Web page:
Yeast Raises the Biomass Bar
Researcher explores the optimal conditions for growing yeast as a renewable energy source
Microbes such as Yarrowia lipolytica, depicted, can be genetically engineered to generate significant amounts of lipids from carbohydrates. The can then be used to produce gasoline, diesel, jet fuels, and other bio-based chemicals.
Yeast—the same ingredient used to make bread—is the single cell microorganism that powers the biomass industry. Manufacturers fatten up the yeast cells by feeding them sugars that are derived from plants and other feedstock. They then harvest the resulting lipids, or fat, to produce gasoline, diesel, jet fuels, and other bio-based chemicals. The faster the yeast cultivates, the bigger the cells get, and the more lipids manufacturers can collect.
Over the last 10 years, Pacific Northwest National Laboratory (PNNL) has practically written the book on the process, and now PNNL researcher Jim Collett is busy adding another chapter. Collett is exploring the optimal conditions to grow lipid-rich yeast and how to automatically measure the growing environment within bioreactors.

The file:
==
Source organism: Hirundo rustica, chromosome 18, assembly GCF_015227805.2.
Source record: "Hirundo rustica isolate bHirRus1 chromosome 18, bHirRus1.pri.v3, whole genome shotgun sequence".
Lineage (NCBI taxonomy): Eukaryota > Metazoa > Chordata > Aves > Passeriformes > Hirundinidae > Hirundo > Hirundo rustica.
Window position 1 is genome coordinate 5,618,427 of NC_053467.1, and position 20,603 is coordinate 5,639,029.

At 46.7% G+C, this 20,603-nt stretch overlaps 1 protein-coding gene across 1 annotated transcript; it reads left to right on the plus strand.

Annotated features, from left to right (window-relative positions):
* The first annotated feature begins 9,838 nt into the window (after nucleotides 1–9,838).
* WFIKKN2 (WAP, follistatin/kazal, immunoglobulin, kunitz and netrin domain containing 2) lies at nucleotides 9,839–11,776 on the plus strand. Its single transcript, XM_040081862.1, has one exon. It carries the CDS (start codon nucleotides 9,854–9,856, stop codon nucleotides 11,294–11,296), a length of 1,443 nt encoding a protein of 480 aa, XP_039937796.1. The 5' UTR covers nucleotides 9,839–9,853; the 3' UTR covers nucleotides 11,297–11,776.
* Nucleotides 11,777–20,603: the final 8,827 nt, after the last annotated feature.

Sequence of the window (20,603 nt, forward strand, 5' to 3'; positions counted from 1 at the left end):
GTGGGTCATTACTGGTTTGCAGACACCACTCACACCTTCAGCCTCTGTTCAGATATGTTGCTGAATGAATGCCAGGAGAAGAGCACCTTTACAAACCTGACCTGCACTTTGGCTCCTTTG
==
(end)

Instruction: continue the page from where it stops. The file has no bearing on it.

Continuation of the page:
Optimal growing conditions vary according to the feedstock. However, too often manufacturers use the same conditions for different feedstock, limiting lipid production. Likewise, manufacturers typically test bioreactor conditions using a manual sampling process. This slows down production and limits their ability to quickly adjust and reach prime growing environments.
Collett's goal is to produce a guide for bio manufacturers to follow, as well as monitoring technologies that can be used to create an adaptive control system that would measure growing conditions in real-time. Biomass manufacturers would then be able to adjust conditions more quickly, resulting in higher yields and ultimately increasing the availability of this renewable energy resource.